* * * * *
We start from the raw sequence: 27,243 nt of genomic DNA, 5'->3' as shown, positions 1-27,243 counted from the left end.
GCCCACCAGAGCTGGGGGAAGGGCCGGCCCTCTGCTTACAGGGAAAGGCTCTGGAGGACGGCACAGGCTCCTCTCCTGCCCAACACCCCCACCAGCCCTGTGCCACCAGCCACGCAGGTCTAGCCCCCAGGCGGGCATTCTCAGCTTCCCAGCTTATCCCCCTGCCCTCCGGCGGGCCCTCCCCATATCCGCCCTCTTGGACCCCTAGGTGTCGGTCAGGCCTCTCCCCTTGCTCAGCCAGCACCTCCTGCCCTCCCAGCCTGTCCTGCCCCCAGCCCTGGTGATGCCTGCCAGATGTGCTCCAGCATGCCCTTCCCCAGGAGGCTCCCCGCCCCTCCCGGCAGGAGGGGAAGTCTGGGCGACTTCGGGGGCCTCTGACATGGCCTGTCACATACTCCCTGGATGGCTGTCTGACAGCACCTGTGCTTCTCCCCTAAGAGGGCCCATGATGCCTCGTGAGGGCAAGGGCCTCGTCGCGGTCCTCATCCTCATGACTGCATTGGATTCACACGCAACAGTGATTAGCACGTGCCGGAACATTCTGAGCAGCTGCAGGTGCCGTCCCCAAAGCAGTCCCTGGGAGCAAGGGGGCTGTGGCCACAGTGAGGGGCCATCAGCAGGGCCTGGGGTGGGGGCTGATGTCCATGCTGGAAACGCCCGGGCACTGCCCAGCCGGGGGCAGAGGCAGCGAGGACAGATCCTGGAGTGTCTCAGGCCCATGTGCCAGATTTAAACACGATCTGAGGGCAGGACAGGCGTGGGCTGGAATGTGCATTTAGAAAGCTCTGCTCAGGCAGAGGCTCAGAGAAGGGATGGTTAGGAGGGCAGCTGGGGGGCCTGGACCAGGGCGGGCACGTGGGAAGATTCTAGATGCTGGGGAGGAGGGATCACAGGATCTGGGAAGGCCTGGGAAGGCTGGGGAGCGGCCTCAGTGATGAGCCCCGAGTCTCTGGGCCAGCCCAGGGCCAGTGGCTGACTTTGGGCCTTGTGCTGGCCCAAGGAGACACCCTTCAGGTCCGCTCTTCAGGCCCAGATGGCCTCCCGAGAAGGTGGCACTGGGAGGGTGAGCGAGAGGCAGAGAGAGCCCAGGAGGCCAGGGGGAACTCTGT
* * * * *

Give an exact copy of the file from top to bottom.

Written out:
We start from the raw sequence: 27,243 nt of genomic DNA, 5'->3' as shown, positions 1-27,243 counted from the left end.
GCCCACCAGAGCTGGGGGAAGGGCCGGCCCTCTGCTTACAGGGAAAGGCTCTGGAGGACGGCACAGGCTCCTCTCCTGCCCAACACCCCCACCAGCCCTGTGCCACCAGCCACGCAGGTCTAGCCCCCAGGCGGGCATTCTCAGCTTCCCAGCTTATCCCCCTGCCCTCCGGCGGGCCCTCCCCATATCCGCCCTCTTGGACCCCTAGGTGTCGGTCAGGCCTCTCCCCTTGCTCAGCCAGCACCTCCTGCCCTCCCAGCCTGTCCTGCCCCCAGCCCTGGTGATGCCTGCCAGATGTGCTCCAGCATGCCCTTCCCCAGGAGGCTCCCCGCCCCTCCCGGCAGGAGGGGAAGTCTGGGCGACTTCGGGGGCCTCTGACATGGCCTGTCACATACTCCCTGGATGGCTGTCTGACAGCACCTGTGCTTCTCCCCTAAGAGGGCCCATGATGCCTCGTGAGGGCAAGGGCCTCGTCGCGGTCCTCATCCTCATGACTGCATTGGATTCACACGCAACAGTGATTAGCACGTGCCGGAACATTCTGAGCAGCTGCAGGTGCCGTCCCCAAAGCAGTCCCTGGGAGCAAGGGGGCTGTGGCCACAGTGAGGGGCCATCAGCAGGGCCTGGGGTGGGGGCTGATGTCCATGCTGGAAACGCCCGGGCACTGCCCAGCCGGGGGCAGAGGCAGCGAGGACAGATCCTGGAGTGTCTCAGGCCCATGTGCCAGATTTAAACACGATCTGAGGGCAGGACAGGCGTGGGCTGGAATGTGCATTTAGAAAGCTCTGCTCAGGCAGAGGCTCAGAGAAGGGATGGTTAGGAGGGCAGCTGGGGGGCCTGGACCAGGGCGGGCACGTGGGAAGATTCTAGATGCTGGGGAGGAGGGATCACAGGATCTGGGAAGGCCTGGGAAGGCTGGGGAGCGGCCTCAGTGATGAGCCCCGAGTCTCTGGGCCAGCCCAGGGCCAGTGGCTGACTTTGGGCCTTGTGCTGGCCCAAGGAGACACCCTTCAGGTCCGCTCTTCAGGCCCAGATGGCCTCCCGAGAAGGTGGCACTGGGAGGGTGAGCGAGAGGCAGAGAGAGCCCAGGAGGCCAGGGGGAACTCTGT